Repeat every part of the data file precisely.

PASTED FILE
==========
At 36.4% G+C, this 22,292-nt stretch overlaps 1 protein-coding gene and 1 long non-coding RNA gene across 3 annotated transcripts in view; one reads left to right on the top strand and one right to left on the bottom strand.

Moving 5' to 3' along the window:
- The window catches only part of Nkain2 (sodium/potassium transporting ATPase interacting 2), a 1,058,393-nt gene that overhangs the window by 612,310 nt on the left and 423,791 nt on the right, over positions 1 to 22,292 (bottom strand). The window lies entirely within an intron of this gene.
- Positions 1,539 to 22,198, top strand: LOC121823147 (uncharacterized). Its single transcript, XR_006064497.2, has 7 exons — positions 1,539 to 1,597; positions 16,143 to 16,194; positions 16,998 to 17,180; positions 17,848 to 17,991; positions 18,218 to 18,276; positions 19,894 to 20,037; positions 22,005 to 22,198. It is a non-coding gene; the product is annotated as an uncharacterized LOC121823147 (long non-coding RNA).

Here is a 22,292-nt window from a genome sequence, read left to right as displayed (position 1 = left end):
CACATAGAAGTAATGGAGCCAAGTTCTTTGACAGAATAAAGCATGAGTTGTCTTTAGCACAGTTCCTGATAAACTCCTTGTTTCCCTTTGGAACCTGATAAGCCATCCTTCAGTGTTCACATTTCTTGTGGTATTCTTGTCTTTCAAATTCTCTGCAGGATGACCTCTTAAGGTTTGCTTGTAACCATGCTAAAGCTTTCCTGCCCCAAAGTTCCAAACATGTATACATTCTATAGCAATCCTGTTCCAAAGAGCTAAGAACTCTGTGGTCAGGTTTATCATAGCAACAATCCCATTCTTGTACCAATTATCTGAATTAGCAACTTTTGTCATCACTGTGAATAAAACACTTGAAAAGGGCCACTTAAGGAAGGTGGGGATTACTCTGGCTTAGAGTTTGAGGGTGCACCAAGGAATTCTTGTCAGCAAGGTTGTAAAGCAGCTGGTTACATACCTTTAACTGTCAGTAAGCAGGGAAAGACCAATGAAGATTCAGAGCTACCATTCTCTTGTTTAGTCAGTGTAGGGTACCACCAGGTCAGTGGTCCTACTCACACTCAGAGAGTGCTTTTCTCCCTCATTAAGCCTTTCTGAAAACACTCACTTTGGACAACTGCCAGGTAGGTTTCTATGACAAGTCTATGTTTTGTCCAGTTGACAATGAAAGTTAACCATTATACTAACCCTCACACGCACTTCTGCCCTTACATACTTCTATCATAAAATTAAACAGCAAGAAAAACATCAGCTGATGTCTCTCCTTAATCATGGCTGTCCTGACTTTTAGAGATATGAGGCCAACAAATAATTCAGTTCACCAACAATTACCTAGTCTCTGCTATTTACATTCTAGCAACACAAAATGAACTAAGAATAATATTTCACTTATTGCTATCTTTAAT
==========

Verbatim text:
At 36.4% G+C, this 22,292-nt stretch overlaps 1 protein-coding gene and 1 long non-coding RNA gene across 3 annotated transcripts in view; one reads left to right on the top strand and one right to left on the bottom strand.

Moving 5' to 3' along the window:
- The window catches only part of Nkain2 (sodium/potassium transporting ATPase interacting 2), a 1,058,393-nt gene that overhangs the window by 612,310 nt on the left and 423,791 nt on the right, over positions 1 to 22,292 (bottom strand). The window lies entirely within an intron of this gene.
- Positions 1,539 to 22,198, top strand: LOC121823147 (uncharacterized). Its single transcript, XR_006064497.2, has 7 exons — positions 1,539 to 1,597; positions 16,143 to 16,194; positions 16,998 to 17,180; positions 17,848 to 17,991; positions 18,218 to 18,276; positions 19,894 to 20,037; positions 22,005 to 22,198. It is a non-coding gene; the product is annotated as an uncharacterized LOC121823147 (long non-coding RNA).

Here is a 22,292-nt window from a genome sequence, read left to right as displayed (position 1 = left end):
CACATAGAAGTAATGGAGCCAAGTTCTTTGACAGAATAAAGCATGAGTTGTCTTTAGCACAGTTCCTGATAAACTCCTTGTTTCCCTTTGGAACCTGATAAGCCATCCTTCAGTGTTCACATTTCTTGTGGTATTCTTGTCTTTCAAATTCTCTGCAGGATGACCTCTTAAGGTTTGCTTGTAACCATGCTAAAGCTTTCCTGCCCCAAAGTTCCAAACATGTATACATTCTATAGCAATCCTGTTCCAAAGAGCTAAGAACTCTGTGGTCAGGTTTATCATAGCAACAATCCCATTCTTGTACCAATTATCTGAATTAGCAACTTTTGTCATCACTGTGAATAAAACACTTGAAAAGGGCCACTTAAGGAAGGTGGGGATTACTCTGGCTTAGAGTTTGAGGGTGCACCAAGGAATTCTTGTCAGCAAGGTTGTAAAGCAGCTGGTTACATACCTTTAACTGTCAGTAAGCAGGGAAAGACCAATGAAGATTCAGAGCTACCATTCTCTTGTTTAGTCAGTGTAGGGTACCACCAGGTCAGTGGTCCTACTCACACTCAGAGAGTGCTTTTCTCCCTCATTAAGCCTTTCTGAAAACACTCACTTTGGACAACTGCCAGGTAGGTTTCTATGACAAGTCTATGTTTTGTCCAGTTGACAATGAAAGTTAACCATTATACTAACCCTCACACGCACTTCTGCCCTTACATACTTCTATCATAAAATTAAACAGCAAGAAAAACATCAGCTGATGTCTCTCCTTAATCATGGCTGTCCTGACTTTTAGAGATATGAGGCCAACAAATAATTCAGTTCACCAACAATTACCTAGTCTCTGCTATTTACATTCTAGCAACACAAAATGAACTAAGAATAATATTTCACTTATTGCTATCTTTAAT